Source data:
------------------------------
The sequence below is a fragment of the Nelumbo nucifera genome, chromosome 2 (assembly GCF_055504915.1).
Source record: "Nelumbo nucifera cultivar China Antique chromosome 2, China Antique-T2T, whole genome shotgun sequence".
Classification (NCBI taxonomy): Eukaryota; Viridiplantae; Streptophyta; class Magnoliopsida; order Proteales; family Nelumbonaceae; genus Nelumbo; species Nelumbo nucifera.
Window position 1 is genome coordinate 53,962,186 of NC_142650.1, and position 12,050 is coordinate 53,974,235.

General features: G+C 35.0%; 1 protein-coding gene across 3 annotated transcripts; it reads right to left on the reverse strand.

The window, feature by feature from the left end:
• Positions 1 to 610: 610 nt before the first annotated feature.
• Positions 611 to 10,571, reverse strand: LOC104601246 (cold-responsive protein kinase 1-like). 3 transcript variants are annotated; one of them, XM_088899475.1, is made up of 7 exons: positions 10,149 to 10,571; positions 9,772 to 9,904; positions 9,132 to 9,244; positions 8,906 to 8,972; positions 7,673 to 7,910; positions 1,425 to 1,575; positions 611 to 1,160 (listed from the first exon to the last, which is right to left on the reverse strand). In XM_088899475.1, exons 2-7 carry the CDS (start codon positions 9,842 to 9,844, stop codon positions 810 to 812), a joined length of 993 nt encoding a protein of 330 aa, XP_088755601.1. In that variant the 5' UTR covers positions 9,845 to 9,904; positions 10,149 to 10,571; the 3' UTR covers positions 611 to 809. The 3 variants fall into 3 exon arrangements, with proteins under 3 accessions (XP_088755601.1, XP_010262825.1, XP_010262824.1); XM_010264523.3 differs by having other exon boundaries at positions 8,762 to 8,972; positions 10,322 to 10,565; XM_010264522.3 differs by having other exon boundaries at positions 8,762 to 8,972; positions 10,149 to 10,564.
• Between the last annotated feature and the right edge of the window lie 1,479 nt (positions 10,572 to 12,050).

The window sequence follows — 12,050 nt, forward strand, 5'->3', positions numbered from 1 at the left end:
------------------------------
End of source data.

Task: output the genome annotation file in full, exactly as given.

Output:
The sequence below is a fragment of the Nelumbo nucifera genome, chromosome 2 (assembly GCF_055504915.1).
Source record: "Nelumbo nucifera cultivar China Antique chromosome 2, China Antique-T2T, whole genome shotgun sequence".
Classification (NCBI taxonomy): Eukaryota; Viridiplantae; Streptophyta; class Magnoliopsida; order Proteales; family Nelumbonaceae; genus Nelumbo; species Nelumbo nucifera.
Window position 1 is genome coordinate 53,962,186 of NC_142650.1, and position 12,050 is coordinate 53,974,235.

General features: G+C 35.0%; 1 protein-coding gene across 3 annotated transcripts; it reads right to left on the reverse strand.

The window, feature by feature from the left end:
• Positions 1 to 610: 610 nt before the first annotated feature.
• Positions 611 to 10,571, reverse strand: LOC104601246 (cold-responsive protein kinase 1-like). 3 transcript variants are annotated; one of them, XM_088899475.1, is made up of 7 exons: positions 10,149 to 10,571; positions 9,772 to 9,904; positions 9,132 to 9,244; positions 8,906 to 8,972; positions 7,673 to 7,910; positions 1,425 to 1,575; positions 611 to 1,160 (listed from the first exon to the last, which is right to left on the reverse strand). In XM_088899475.1, exons 2-7 carry the CDS (start codon positions 9,842 to 9,844, stop codon positions 810 to 812), a joined length of 993 nt encoding a protein of 330 aa, XP_088755601.1. In that variant the 5' UTR covers positions 9,845 to 9,904; positions 10,149 to 10,571; the 3' UTR covers positions 611 to 809. The 3 variants fall into 3 exon arrangements, with proteins under 3 accessions (XP_088755601.1, XP_010262825.1, XP_010262824.1); XM_010264523.3 differs by having other exon boundaries at positions 8,762 to 8,972; positions 10,322 to 10,565; XM_010264522.3 differs by having other exon boundaries at positions 8,762 to 8,972; positions 10,149 to 10,564.
• Between the last annotated feature and the right edge of the window lie 1,479 nt (positions 10,572 to 12,050).

The window sequence follows — 12,050 nt, forward strand, 5'->3', positions numbered from 1 at the left end: